A lot or a little?
The parents' guide to what's in this game.
What parents need to know
Parents need to know that this third installment in the cult Japanese Katamari series contains nothing objectionable -- unless you object to rolling up people and animals in a giant sticky ball. Players can connect to other PSPs, but it's very unlikely they would connect to strangers, as the game doesn't support Internet play. The surreal adventures feature campy graphics and oddball dialogue, which may not make sense to young players.
What's it about?
Players who've experienced Katamari Damacy and We Love Katamari will be familiar with the premise here: Players direct Prince, son of the King of All Cosmos, as he pushes a sticky ball around a variety of environments (seaside town, office desk, swimming pool, zoo), collecting hundreds of objects that litter the scene.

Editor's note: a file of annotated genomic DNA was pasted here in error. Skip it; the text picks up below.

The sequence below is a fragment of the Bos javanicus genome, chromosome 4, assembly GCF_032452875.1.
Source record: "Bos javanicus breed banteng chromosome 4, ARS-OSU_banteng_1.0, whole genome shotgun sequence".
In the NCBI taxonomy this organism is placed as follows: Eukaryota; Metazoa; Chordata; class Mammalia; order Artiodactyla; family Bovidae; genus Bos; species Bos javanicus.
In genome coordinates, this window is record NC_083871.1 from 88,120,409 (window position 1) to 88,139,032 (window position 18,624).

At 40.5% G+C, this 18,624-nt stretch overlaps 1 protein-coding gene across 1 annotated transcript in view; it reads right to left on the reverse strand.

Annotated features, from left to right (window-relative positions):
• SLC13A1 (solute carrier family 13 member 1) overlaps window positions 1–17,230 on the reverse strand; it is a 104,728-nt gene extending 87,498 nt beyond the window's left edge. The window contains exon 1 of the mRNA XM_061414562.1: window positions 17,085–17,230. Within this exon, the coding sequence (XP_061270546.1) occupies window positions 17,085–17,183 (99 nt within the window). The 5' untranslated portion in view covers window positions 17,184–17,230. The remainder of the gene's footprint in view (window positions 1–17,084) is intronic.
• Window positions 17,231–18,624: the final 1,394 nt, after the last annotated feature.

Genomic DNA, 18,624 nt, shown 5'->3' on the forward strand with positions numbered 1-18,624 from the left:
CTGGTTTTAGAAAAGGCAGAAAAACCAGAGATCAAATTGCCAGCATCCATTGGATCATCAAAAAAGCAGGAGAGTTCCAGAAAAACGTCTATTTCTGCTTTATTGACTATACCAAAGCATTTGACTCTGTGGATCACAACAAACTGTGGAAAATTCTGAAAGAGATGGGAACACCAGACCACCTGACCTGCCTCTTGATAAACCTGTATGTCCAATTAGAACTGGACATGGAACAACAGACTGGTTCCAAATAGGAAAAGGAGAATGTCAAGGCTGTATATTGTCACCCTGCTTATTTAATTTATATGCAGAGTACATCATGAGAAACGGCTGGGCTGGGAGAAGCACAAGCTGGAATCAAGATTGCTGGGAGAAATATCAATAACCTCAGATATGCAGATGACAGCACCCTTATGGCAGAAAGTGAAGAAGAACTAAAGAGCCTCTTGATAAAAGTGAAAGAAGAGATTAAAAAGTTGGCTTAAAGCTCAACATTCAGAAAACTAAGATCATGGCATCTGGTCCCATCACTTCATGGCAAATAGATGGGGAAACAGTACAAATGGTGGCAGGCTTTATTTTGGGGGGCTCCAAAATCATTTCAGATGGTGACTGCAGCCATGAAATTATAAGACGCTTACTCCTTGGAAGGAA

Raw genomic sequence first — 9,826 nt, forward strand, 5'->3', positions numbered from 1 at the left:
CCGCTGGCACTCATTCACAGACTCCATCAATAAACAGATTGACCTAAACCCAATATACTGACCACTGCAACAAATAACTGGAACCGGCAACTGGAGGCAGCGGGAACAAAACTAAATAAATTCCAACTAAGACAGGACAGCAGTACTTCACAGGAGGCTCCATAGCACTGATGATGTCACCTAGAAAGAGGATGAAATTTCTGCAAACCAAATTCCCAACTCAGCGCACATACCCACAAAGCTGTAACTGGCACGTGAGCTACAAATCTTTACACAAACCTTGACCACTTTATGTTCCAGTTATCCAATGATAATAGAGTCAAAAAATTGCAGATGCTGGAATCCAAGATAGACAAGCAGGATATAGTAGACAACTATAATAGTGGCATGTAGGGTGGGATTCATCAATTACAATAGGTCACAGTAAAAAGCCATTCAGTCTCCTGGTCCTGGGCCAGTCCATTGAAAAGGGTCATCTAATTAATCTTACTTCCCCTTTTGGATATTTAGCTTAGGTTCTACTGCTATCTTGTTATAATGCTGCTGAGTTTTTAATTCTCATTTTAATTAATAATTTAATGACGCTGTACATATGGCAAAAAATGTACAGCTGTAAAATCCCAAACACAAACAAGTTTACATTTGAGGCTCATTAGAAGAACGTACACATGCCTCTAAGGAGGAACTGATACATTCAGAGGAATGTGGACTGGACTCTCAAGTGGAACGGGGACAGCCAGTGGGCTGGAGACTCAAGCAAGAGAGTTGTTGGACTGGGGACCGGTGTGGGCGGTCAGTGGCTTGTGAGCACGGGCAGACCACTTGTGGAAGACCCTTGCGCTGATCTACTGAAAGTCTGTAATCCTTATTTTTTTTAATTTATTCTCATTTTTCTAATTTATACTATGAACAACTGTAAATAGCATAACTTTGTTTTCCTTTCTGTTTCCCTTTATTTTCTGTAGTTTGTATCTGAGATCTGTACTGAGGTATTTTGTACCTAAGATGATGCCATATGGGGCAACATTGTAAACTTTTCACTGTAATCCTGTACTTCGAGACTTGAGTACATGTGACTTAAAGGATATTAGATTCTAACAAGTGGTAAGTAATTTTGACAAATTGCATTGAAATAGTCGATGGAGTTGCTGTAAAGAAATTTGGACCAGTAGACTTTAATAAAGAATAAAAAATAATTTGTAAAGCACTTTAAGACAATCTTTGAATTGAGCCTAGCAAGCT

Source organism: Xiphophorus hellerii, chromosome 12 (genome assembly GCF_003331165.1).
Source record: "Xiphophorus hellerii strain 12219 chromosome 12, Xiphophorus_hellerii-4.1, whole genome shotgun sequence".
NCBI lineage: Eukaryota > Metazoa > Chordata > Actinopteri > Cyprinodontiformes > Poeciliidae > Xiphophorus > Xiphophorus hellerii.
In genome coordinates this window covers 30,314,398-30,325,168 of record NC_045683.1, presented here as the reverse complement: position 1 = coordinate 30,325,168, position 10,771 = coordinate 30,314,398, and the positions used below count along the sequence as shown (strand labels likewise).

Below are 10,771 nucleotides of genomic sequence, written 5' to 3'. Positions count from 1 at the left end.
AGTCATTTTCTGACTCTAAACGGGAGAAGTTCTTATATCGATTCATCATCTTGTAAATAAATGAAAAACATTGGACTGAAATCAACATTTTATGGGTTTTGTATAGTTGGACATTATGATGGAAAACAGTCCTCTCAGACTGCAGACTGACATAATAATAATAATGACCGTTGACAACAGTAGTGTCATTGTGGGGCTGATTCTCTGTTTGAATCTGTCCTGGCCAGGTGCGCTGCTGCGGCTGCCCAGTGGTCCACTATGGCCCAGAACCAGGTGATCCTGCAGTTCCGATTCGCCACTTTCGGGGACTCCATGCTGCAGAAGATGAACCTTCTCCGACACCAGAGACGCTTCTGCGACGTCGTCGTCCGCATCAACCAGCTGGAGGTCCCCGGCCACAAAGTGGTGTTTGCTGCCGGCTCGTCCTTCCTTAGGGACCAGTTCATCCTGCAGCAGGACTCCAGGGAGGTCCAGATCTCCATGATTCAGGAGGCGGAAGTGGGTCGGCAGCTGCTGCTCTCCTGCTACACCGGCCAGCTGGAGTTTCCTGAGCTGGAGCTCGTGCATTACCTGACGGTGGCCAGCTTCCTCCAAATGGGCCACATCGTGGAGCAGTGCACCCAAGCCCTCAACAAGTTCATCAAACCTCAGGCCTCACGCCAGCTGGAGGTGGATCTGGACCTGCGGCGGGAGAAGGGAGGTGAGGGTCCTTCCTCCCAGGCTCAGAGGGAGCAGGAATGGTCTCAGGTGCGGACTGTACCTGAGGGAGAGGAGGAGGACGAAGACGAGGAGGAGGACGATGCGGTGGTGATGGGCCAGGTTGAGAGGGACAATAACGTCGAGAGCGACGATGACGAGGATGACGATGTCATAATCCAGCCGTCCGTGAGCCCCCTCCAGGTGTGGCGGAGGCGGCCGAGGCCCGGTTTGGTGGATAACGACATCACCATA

Players start by rolling small stuff, like thumbtacks, and as they progress they can roll up animals, people, and even continents. The objective is to collect enough of a single type of object -- loud, heavy, expensive, soft, etc. -- so that the katamari (the ball) can be turned into an island for a needy animal. Sound strange? It is. But it's completely addictive, too.
Is it any good?
With infectious music, strange dialogue ("It slipped our silky mind!"), bright colors, and a campy sense of humor, ME AND MY KATAMARI may not appeal to every gamer. But if you're looking for a change of pace from the mindless first-person shooter or fighting games, this may fit the bill.
The series' move to the PSP is perfect for short portable gaming sessions (each level can be played in 15 minutes). Namco did add the ability to connect to other PSPs and roll against each other in a common level, but this multiplayer option doesn't support open Internet play. In the end, this installment is faithful to earlier editions. It makes a nice addition to the strange, wonderful world of Katamari.
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